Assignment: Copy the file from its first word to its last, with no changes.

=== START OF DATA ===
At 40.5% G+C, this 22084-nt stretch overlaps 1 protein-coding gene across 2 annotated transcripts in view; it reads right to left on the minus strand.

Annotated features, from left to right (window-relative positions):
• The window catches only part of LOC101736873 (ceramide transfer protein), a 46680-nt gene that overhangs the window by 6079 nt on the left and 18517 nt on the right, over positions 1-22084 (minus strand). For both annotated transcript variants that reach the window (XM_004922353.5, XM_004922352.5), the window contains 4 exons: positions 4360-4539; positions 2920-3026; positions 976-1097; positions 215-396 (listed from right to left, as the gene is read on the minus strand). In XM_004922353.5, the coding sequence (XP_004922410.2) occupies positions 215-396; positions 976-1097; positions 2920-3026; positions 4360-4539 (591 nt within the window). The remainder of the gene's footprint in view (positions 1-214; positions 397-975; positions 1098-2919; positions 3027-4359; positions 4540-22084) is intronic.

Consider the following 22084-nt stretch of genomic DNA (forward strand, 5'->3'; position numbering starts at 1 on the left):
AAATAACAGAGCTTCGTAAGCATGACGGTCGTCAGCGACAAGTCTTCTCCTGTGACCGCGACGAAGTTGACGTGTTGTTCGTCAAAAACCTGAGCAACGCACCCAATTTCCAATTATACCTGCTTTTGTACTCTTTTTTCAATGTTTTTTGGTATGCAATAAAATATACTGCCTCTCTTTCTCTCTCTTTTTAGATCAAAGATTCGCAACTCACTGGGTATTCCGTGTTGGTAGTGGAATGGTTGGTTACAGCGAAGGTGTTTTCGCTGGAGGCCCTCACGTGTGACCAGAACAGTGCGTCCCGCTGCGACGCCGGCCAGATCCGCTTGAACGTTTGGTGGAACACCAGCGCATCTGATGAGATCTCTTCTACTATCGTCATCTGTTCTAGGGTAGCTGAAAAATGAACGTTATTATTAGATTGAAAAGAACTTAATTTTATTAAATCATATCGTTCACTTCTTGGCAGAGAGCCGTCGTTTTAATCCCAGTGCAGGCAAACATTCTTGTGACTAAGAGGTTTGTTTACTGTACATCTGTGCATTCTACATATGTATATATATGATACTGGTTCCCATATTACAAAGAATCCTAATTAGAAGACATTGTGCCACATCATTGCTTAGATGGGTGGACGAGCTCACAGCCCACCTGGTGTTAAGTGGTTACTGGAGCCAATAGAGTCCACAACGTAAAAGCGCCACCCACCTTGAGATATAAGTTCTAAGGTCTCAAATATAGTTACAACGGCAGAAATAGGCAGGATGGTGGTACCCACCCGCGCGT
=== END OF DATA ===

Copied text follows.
At 40.5% G+C, this 22084-nt stretch overlaps 1 protein-coding gene across 2 annotated transcripts in view; it reads right to left on the minus strand.

Annotated features, from left to right (window-relative positions):
• The window catches only part of LOC101736873 (ceramide transfer protein), a 46680-nt gene that overhangs the window by 6079 nt on the left and 18517 nt on the right, over positions 1-22084 (minus strand). For both annotated transcript variants that reach the window (XM_004922353.5, XM_004922352.5), the window contains 4 exons: positions 4360-4539; positions 2920-3026; positions 976-1097; positions 215-396 (listed from right to left, as the gene is read on the minus strand). In XM_004922353.5, the coding sequence (XP_004922410.2) occupies positions 215-396; positions 976-1097; positions 2920-3026; positions 4360-4539 (591 nt within the window). The remainder of the gene's footprint in view (positions 1-214; positions 397-975; positions 1098-2919; positions 3027-4359; positions 4540-22084) is intronic.

Consider the following 22084-nt stretch of genomic DNA (forward strand, 5'->3'; position numbering starts at 1 on the left):
AAATAACAGAGCTTCGTAAGCATGACGGTCGTCAGCGACAAGTCTTCTCCTGTGACCGCGACGAAGTTGACGTGTTGTTCGTCAAAAACCTGAGCAACGCACCCAATTTCCAATTATACCTGCTTTTGTACTCTTTTTTCAATGTTTTTTGGTATGCAATAAAATATACTGCCTCTCTTTCTCTCTCTTTTTAGATCAAAGATTCGCAACTCACTGGGTATTCCGTGTTGGTAGTGGAATGGTTGGTTACAGCGAAGGTGTTTTCGCTGGAGGCCCTCACGTGTGACCAGAACAGTGCGTCCCGCTGCGACGCCGGCCAGATCCGCTTGAACGTTTGGTGGAACACCAGCGCATCTGATGAGATCTCTTCTACTATCGTCATCTGTTCTAGGGTAGCTGAAAAATGAACGTTATTATTAGATTGAAAAGAACTTAATTTTATTAAATCATATCGTTCACTTCTTGGCAGAGAGCCGTCGTTTTAATCCCAGTGCAGGCAAACATTCTTGTGACTAAGAGGTTTGTTTACTGTACATCTGTGCATTCTACATATGTATATATATGATACTGGTTCCCATATTACAAAGAATCCTAATTAGAAGACATTGTGCCACATCATTGCTTAGATGGGTGGACGAGCTCACAGCCCACCTGGTGTTAAGTGGTTACTGGAGCCAATAGAGTCCACAACGTAAAAGCGCCACCCACCTTGAGATATAAGTTCTAAGGTCTCAAATATAGTTACAACGGCAGAAATAGGCAGGATGGTGGTACCCACCCGCGCGT